No one has quite attempted that scale of deceit in the post-truth era, but reversing the truth remains a potent trick. Just think of how Donald Trump countered the accusation that he was spreading “fake news” by making the term his own – turning the charge on his accusers, and even claiming he’d coined it.

Post-truth describes a new abandonment of the very idea of objective truth. But George Orwell was already concerned that this concept was under attack in 1946, helped along by the complacency of dictatorship-friendly Western intellectuals. “What is new in totalitarianism,” he warned in his essay “The Prevention of Literature”, “is that its doctrines are not only unchallengeable but also unstable. They have to be accepted on pain of damnation, but on the other hand they are always liable to be altered on a moment’s notice.”

A few years later, the political theorist Hannah Arendt argued that Nazis and Stalinists, each immersed in their grand conspiratorial fictions, had already reached this point in the 1930s – and that they had exploited a similar sense of alienation and confusion in ordinary people. As she wrote in her 1951 book, The Origins of Totalitarianism: “In an ever-changing, incomprehensible world the masses had reached the point where they would, at the same time, believe everything and nothing, think that everything was possible and that nothing was true.” There is a reason that sales of Arendt’s masterwork – and Orwell’s Nineteen Eighty-Four – have spiked since November 2016.

During the Cold War, as the CIA got in on the act, disinformation became less dramatic, more surreptitious. But show trials and forced confessions continued. During the Korean War, the Chinese and North Koreans induced a series of captured US airmen to confess to dropping bacteriological weapons on North Korea. One lamented that he could barely face his family after what he’d done. The pilots were brought before an International Scientific Commission, led by the eminent Cambridge scientist Joseph Needham, which investigated the charges. A documentary film, Oppose Bacteriological Warfare, was made, showing the pilots confessing and Needham’s Commission peering at spiders in the snow. But the story was fake.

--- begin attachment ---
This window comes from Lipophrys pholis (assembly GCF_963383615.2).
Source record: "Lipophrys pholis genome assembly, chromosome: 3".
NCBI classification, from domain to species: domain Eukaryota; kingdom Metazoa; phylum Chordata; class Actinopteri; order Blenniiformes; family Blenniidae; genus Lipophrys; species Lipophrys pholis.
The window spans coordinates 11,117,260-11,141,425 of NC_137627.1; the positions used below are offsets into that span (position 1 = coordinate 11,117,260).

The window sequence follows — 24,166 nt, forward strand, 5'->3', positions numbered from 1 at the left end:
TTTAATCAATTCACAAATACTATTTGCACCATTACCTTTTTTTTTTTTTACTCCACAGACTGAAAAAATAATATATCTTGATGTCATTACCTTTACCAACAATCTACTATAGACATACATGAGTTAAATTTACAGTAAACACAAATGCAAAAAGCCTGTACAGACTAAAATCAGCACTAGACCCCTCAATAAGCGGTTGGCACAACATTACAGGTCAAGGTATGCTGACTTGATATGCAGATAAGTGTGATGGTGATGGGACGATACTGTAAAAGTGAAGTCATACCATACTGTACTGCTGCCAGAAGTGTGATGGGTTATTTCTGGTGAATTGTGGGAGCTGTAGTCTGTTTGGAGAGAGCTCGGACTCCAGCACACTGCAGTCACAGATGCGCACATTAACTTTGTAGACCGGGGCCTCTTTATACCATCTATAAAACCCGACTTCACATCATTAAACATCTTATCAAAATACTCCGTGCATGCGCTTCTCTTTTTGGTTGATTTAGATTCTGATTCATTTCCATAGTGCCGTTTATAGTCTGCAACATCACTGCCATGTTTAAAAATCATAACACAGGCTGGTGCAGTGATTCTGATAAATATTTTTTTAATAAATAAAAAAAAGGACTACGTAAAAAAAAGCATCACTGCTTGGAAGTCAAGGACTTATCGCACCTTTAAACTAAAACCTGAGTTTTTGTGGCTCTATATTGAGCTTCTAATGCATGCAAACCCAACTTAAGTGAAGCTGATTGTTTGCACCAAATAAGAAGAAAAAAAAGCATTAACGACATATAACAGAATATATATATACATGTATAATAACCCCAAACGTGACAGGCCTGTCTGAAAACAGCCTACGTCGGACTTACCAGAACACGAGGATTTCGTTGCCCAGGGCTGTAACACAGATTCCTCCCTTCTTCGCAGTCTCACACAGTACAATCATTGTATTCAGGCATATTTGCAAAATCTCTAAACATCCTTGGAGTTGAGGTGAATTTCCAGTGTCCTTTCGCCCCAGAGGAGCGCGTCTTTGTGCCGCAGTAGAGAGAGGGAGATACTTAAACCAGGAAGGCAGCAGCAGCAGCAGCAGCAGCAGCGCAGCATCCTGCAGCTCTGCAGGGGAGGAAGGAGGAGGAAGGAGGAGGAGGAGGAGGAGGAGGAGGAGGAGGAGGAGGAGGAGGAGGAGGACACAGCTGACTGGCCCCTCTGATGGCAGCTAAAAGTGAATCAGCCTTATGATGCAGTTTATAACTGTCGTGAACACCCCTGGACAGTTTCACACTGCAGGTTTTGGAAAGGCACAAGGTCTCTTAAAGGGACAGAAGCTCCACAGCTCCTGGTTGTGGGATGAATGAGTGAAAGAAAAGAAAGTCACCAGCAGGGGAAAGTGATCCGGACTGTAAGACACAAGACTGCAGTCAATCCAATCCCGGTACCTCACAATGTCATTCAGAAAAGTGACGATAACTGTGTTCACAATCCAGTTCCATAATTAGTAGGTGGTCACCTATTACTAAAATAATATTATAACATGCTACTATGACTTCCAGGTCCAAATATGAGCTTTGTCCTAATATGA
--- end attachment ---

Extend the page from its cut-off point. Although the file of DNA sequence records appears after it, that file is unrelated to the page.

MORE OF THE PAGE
The germ warfare hoax was a brilliant exercise in turning democracy’s expectations against it. Scientists’ judgements, campaigning documentary, impassioned confession – if you couldn’t believe all that, what could you believe? For the genius of disinformation is that even exposure doesn’t disable it. All it really has to do is sow doubt and confusion. The story was finally shown to be fraudulent in 1998, through documents transcribed from Soviet archives. The transcripts were authenticated by the historian Kathryn Weathersby, an expert on the archives. But as Dr Weathersby laments, “People come back and say ‘Well, yeah, but, you know, they could have done it, it could have happened.’”

There’s an insidious problem here: the same language is used to express blanket cynicism as empirical scepticism. As Arendt argued, gullibility and cynicism can become one. If opponents of democracy can destroy the very idea of shared, trusted information, they can hope to destabilise democracy itself.

But there is a glimmer of hope here too. The fusion of cynicism and gullibility can also afflict the practitioners of disinformation. The most effective lie involves some self-deception. So the show trial victims seem to have internalised the accusations against them, at least for a while, but so did their tormentors. As the historian Robert Service has written, “Stalin frequently lied to the world when he was simultaneously lying to himself.”

Democracy might be vulnerable because of its reliance on the idea of shared truth – but authoritarianism has a way of undermining itself by getting lost in its own fictions. Disinformation is not only a danger to its targets. 

Phil Tinline’s documentary “Disinformation: A User’s Guide” will be broadcast on BBC Radio 4 at 8pm, 17 March

This article first appeared in the 31 August 2017 issue of the New Statesman, The decline of the American empire